AC Joint Injury Overview
An injury to the acromioclavicular (AC), commonly known as a separated shoulder or a shoulder separation is quite common and is usually caused from direct trauma to the shoulder, such as a hard fall or blunt force during sports. An AC joint injury can result in a shoulder separation or any level of shoulder sprain, all leading to AC joint pain. Sports medicine specialist and orthopedic surgeon, Dr. Nikhil Verma, shoulder specialist, can help patients living in the Chicago, Westchester, Oak Brook and Hinsdale, Illinois communities remain active after experiencing an injury to the AC joint.
The AC joint is the location where the clavicle (collarbone) meets the highest point of the shoulder blade (acromion). The joint is held together by multiple ligaments and the ends of the bone are wrapped in cartilage to allow joint movement.
AC joint injuries cause damage to the ligaments and cartilage at some level. An AC joint injury is measured in multiple grades, Grade 1 through Grade 6. Grade 1 represents mild shoulder pain with no shoulder deformity. Grade 6 represents a complete disruption of the ligament, such as a separated shoulder where the clavicle is completely severed inferiorly. Grades 4, 5 and 6 AC shoulder separations are very rare and may cause extreme AC joint pain, deformity and shoulder instability.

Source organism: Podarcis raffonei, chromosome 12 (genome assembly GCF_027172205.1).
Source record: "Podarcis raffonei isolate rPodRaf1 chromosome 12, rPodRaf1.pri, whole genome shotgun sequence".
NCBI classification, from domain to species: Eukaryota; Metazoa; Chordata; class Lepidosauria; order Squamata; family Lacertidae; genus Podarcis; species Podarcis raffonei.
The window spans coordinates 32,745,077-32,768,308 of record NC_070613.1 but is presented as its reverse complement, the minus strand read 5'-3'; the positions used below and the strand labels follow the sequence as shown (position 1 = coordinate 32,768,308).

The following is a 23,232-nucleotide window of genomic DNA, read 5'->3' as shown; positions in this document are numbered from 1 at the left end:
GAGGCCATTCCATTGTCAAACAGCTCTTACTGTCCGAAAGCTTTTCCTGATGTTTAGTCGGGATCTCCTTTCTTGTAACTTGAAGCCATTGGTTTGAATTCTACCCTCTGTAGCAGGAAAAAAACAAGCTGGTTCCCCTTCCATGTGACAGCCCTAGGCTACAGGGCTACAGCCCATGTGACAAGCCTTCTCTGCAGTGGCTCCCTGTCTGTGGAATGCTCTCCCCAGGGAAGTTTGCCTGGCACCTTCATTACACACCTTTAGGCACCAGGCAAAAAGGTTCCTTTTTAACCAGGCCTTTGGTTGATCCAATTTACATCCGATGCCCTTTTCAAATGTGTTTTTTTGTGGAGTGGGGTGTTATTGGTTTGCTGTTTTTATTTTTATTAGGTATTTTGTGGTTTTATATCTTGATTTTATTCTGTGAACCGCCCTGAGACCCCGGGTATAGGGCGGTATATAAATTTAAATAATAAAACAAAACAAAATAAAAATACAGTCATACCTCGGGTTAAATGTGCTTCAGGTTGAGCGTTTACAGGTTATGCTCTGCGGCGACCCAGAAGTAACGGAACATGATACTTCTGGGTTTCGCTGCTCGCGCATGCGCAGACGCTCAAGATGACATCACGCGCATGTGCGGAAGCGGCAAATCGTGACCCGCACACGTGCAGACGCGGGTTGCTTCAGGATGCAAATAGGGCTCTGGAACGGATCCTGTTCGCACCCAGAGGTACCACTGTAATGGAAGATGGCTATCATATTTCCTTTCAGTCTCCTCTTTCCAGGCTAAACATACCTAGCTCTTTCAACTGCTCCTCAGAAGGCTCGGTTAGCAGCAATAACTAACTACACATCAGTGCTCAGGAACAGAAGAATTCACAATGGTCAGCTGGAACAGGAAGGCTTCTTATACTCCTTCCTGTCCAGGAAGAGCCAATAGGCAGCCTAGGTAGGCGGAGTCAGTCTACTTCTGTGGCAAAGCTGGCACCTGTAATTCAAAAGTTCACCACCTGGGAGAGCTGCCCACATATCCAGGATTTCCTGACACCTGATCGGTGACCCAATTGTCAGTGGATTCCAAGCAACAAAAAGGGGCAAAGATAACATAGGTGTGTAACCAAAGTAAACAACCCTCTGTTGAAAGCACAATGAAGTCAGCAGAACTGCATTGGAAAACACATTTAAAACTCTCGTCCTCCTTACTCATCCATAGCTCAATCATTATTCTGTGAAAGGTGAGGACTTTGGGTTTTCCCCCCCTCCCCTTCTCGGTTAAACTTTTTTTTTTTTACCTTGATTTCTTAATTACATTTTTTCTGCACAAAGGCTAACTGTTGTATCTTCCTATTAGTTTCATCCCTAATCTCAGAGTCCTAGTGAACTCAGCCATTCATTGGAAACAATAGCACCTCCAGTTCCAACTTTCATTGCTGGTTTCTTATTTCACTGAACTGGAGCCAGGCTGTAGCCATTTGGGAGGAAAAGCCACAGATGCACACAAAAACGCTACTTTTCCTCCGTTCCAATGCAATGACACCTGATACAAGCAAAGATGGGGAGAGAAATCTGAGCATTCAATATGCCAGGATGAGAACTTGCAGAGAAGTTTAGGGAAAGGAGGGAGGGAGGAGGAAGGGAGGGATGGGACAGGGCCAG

Symptoms of an AC Joint Injury
An AC joint injury is marked by AC joint pain following injury, ranging from mild tenderness to intense, sharp pain. This is typically felt on top of the shoulder and bruising may occur. In many higher grade cases, patients may experience a popping sensation, visible deformity, swelling and bruising.
Diagnosis of a Separated Shoulder
A separated shoulder can be easy to diagnose when it causes deformity to the joint. When there is less deformity in the lower grade cases, a physical examination must be performed by Dr. Verma to locate the area of AC joint pain and discomfort. X-rays and an MRI may be utilized to determine the grade of injury, assess what ligaments are damaged and ensure there is no shoulder fracture.